-- Aftermath --

Thursday April 17, 1861

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The Powhatan Steams into Pensacola

During the early morning hours of April 17, while the reinforcement of Fort Pickens was underway, the Powhatan arrived on the scene. It had been delayed by "heavy gales, head winds, and defective boilers." Lieutenant Porter disguised his vessel as an English steamer and, flying English colors and burning English coal, determined to "run the gantlet" into Pensacola Harbor.

Colonel Brown, recognizing the Powhatan, sent Meigs to stop Porter, whose mission now interfered with the reinforcement of the fort and might even precipitate an unwanted battle. With Porter ignoring signals obviously intended for him, Meigs placed a ship in Porter's path and blocked his entry into the harbor. Informing Porter that present circumstances rendered it imperative that he discontinue his course, Meigs brought the Powhatan to anchor near the Atlantic. In this manner, Meigs wrote, "I stopped this gallant officer, bent on a desperate deed of self-sacrifice and devotion to his country."

A few days later, Porter sent a letter to Washington explaining that he had been prevented from carrying out his orders. The letter was addressed, not to the secretary of the navy, but to Secretary of State Seward, who was requested to place the information before President Lincoln.

Bibliography: OR, pp. 396-97; ORN, pp. 122-24, 143; Nicolay and Hay, Lincoln, 4: 16-17; Crawford, Genesis of the Civil War, pp. 415-16.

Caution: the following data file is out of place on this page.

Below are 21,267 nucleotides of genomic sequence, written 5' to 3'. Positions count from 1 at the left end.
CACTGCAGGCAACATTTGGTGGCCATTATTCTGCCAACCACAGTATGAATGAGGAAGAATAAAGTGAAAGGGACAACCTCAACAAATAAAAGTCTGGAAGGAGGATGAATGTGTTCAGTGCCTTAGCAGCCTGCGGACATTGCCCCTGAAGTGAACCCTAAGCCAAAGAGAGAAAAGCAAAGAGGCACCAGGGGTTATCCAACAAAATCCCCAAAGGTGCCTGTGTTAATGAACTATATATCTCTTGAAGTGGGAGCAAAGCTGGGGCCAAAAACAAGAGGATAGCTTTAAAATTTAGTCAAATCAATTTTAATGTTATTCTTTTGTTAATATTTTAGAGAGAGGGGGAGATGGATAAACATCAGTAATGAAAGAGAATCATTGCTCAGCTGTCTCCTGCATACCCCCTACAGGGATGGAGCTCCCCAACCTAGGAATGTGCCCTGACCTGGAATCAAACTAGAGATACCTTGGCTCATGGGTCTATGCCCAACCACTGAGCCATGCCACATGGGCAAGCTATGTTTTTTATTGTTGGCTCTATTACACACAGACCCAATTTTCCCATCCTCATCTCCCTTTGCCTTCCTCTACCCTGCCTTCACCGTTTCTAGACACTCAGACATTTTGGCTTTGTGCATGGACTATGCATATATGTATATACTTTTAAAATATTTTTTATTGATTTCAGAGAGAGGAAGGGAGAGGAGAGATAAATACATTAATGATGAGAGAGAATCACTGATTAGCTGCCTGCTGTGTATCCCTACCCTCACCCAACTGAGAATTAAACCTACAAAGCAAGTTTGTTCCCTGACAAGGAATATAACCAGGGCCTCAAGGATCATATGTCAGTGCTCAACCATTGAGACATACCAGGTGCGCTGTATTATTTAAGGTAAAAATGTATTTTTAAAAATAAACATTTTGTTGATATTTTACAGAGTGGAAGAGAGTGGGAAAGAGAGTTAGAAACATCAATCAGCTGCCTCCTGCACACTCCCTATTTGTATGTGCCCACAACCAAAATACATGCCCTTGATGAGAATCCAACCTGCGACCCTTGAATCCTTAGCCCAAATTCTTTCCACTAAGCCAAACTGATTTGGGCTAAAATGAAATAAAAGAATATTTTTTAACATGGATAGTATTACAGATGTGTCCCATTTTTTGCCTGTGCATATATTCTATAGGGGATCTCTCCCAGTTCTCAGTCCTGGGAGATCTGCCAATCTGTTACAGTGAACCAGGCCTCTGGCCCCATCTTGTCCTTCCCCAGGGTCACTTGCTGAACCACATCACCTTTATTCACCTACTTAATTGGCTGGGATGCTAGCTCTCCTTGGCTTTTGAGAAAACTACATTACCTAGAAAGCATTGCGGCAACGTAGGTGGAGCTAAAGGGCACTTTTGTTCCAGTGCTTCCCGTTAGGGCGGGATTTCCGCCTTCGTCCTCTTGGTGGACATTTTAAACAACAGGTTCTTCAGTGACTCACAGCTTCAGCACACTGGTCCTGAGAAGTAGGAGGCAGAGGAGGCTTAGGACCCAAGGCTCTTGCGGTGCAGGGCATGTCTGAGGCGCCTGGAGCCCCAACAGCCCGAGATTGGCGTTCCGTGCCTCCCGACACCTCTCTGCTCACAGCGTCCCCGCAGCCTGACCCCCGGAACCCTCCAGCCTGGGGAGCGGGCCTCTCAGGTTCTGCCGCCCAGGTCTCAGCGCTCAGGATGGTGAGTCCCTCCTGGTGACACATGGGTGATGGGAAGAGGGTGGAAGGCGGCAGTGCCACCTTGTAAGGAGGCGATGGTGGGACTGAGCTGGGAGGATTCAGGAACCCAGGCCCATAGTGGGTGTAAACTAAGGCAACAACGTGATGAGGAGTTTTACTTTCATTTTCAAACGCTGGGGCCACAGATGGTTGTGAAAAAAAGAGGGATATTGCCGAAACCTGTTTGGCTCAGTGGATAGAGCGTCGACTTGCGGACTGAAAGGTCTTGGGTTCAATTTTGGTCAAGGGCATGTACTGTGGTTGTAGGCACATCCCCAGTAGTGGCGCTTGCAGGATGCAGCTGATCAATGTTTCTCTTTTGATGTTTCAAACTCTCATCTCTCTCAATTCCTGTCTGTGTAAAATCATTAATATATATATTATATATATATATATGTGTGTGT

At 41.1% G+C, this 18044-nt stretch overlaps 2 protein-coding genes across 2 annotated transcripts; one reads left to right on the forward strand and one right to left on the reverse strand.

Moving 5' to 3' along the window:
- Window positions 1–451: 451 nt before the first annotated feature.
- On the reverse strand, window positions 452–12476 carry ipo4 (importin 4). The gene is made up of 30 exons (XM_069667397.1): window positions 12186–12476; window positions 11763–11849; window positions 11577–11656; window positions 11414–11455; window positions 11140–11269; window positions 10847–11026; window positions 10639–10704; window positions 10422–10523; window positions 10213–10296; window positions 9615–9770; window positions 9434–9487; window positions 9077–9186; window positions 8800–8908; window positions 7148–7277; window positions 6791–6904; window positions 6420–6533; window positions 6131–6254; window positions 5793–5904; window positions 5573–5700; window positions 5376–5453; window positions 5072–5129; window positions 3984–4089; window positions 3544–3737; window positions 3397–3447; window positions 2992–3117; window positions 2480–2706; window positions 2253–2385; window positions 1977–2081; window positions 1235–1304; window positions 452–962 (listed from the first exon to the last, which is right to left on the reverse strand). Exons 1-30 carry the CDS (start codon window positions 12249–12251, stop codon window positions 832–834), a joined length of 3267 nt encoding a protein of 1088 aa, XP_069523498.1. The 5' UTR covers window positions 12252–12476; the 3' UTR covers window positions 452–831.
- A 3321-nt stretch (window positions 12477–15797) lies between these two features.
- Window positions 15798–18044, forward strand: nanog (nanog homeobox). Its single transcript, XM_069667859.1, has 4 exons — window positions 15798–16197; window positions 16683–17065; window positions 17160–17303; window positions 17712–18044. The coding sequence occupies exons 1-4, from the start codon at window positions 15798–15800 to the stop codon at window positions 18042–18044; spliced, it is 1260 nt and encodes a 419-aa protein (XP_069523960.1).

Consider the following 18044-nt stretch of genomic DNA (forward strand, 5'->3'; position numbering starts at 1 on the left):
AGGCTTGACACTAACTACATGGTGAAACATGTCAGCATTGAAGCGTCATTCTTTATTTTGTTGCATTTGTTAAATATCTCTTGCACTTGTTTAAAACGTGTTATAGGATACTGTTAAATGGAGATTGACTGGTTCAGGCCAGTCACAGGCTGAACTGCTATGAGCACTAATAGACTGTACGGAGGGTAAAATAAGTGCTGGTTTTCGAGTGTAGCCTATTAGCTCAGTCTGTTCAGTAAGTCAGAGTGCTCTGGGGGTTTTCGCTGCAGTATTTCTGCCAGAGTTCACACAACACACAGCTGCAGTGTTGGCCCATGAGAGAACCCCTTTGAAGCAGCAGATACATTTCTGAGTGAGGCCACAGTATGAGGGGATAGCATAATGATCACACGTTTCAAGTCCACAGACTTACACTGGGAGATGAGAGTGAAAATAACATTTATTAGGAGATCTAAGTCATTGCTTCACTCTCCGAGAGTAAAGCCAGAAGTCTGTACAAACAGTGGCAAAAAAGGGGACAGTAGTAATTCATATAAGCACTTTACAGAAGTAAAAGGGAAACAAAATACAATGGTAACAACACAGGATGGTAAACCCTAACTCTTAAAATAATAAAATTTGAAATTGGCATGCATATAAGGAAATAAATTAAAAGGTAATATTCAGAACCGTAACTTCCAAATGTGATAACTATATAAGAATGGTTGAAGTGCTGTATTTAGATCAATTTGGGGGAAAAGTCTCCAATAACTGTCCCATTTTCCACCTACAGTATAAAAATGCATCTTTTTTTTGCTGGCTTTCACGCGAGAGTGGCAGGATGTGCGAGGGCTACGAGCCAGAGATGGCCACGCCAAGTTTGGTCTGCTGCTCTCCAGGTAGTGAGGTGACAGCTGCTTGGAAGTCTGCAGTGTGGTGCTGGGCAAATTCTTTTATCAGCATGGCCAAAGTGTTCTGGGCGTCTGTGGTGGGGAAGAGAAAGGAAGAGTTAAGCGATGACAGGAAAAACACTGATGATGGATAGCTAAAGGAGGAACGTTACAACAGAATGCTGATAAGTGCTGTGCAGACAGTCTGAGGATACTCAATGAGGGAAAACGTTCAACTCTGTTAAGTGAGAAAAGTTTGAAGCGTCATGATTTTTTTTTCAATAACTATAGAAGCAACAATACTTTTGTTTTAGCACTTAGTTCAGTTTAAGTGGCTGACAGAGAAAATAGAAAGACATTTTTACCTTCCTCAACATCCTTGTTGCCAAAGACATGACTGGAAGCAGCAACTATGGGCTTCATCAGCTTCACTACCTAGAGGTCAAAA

Southern Responses

[Stars and Bars] On April 17, as Fort Pickens was being reinforced, the Virginia convention adopted an ordinance of secession. On a first vote, the tally stood 88-55, but once the issue was decided, a second vote was taken which yielded a margin of 103-46 in favor of joining the Confederacy. The following month, three other states of the upper South followed Virginia out of the Union, Arkansas (May 6), Tennessee (May 7), and North Carolina (May 20).

In Montgomery on April 17, Jefferson Davis responded to Lincoln's proclamation by inviting applications for letters of marque and reprisal, which permitted privateers to prey upon the commerce of the United States. Richard N. Current considers Davis's proclamation as amounting to a declaration of war.

Two days later, on April 19, partly to offset Davis's action, Lincoln issued another proclamation, which held that privateering would be considered piracy. It also established a blockade of southern ports from South Carolina through Texas. A second proclamation on April 27, applied the blockade to Virginia and North Carolina as well. The Supreme Court later considered Lincoln's proclamations of blockade as the legal beginning of the Civil War.


Bibliography: Current, Lincoln and the First Shot, pp. 162-65; Randall and Donald, Civil War, pp. 180-89, 275; Nicolay and Hay, Lincoln, 4: 88-89.

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